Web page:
By Bennett Decker
President Joe Biden’s inauguration and messages of a new start through unity couldn’t have come at a better time, as Jewish Americans recently observed Tu B’Shevat, when trees come out of dormancy and begin blossoming with new life and fruit.
With a message of renewal, Tu B’Shevat carries heightened significance to LGBTQ people, especially now, with a pro-equality presidency and majority in Congress. With the U.S. Senate now evenly split between Democrats and Republicans, and Vice President Kamala Harris holding the tie-breaking vote, LGBTQ Americans have rekindled hope for the unfulfilled dream of equality under the law.
Sen. Chuck Schumer took the mantle of majority leader on Jan. 20 — the first Jewish American to fill that role. Schumer has been a devoted champion of the LGBTQ community, embodying the great example of tikkun olam that lives in the heart of what it means to be Jewish.
The Torah likens a human being to “a tree of the field” (Deuteronomy 20:19). Just as a tree has an unseen vigor that leads it to break bud and develop new leaves, so do we as God’s children. This vigor is planted within us to renew ourselves to create a better world. Repairing the world starts with leading by example and putting the needs of others front and center.
In his first day in office, President Biden directed heads of federal agencies to implement the decision in Bostock v. Clayton County issued by the U.S. Supreme Court last summer. This means that the landmark ruling will apply to every federal agency’s enforcement of federal laws that prohibit sex discrimination based on sexual orientation or gender identity in employment. The implications are broad, and could affect housing, credit, education, and more.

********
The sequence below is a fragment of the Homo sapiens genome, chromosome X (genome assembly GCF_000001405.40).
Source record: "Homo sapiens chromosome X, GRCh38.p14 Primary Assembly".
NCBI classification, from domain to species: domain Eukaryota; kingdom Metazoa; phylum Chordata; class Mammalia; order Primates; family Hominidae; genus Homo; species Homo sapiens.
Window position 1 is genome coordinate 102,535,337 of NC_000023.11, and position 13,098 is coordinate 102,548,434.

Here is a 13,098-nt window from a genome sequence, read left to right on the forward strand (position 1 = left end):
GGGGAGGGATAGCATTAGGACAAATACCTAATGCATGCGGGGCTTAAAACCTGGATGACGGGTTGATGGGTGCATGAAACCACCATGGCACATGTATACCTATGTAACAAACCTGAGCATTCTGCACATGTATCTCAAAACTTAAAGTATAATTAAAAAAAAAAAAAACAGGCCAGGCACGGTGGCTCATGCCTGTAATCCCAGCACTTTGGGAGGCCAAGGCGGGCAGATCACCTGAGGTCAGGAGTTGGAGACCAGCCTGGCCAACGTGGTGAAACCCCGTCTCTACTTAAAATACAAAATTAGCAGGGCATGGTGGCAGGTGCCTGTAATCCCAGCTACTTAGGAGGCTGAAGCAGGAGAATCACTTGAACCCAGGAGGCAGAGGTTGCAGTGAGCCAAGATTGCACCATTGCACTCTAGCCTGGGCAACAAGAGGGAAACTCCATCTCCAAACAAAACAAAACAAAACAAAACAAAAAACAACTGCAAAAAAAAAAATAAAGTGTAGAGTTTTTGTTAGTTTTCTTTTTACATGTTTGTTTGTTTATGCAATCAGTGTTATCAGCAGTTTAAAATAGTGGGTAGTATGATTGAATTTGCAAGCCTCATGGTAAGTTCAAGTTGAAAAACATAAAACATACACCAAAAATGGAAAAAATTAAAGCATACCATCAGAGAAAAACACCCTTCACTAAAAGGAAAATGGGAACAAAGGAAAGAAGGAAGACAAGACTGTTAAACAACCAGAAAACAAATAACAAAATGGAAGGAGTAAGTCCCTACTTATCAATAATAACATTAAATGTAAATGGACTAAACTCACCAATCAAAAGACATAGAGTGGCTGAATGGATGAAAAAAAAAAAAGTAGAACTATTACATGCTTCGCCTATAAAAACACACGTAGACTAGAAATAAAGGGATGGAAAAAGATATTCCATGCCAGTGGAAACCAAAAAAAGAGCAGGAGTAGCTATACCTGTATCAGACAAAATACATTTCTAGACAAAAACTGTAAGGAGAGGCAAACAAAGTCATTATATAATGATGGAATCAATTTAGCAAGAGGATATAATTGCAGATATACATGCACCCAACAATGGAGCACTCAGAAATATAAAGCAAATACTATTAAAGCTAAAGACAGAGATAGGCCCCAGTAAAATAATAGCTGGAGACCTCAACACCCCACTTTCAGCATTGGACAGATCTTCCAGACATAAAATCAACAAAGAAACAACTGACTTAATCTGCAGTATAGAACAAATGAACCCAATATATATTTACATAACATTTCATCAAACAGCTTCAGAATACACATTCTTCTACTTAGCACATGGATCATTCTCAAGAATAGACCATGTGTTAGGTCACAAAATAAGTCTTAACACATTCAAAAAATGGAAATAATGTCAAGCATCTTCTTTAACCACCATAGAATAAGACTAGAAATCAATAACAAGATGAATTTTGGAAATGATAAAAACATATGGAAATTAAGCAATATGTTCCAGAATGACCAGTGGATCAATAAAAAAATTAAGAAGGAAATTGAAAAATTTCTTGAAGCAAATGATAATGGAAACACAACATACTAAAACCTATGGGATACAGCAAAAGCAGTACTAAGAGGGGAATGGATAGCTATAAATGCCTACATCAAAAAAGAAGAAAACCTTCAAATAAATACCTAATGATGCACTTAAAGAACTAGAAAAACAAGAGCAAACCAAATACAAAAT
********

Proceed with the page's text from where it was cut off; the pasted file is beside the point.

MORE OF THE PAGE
While the executive order is a critical step forward, more needs to be done to ensure these protections last beyond one administration.
As new Senate majority leader, Schumer must rise to the occasion and prioritize passage of comprehensive federal nondiscrimination legislation codifying protections for LGBTQ people. This would bring our country closer to America’s promise of freedom for all.
The United States is ready for these protections. A recent PRRI survey shows that 83% of Americans, including 80% of Jewish Americans, support passing LGBTQ nondiscrimination legislation like the Equality Act. Majority support holds across party lines — 94% of Democrats, 85% of independents and 68% of Republicans. Even mainstream Jewish institutions — including the Union of Reform Judaism, Central Conference of American Rabbis, United Synagogue of Conservative Judaism, the Reconstructionist Rabbinical Association and others — have taken a public stance in support of bipartisan nondiscrimination legislation like the Equality Act.
Our Jewish values necessitate that we support full equality for LGBTQ Americans. I’m urging Senate Majority Leader Schumer to demonstrate bold leadership and renew his commitment to finally delivering landmark legislation that would protect all Americans. Everyone should be able to build a life free from discrimination, and federal nondiscrimination protections are the missing piece for LGBTQ people. It’s time to take action.
Bennett Decker, a recent graduate of the Jewish Theological Seminary and Columbia University, grew up in Elkins Park. He is a board member of Keshet and works for T’ruah: The Rabbinic Call for Human Rights.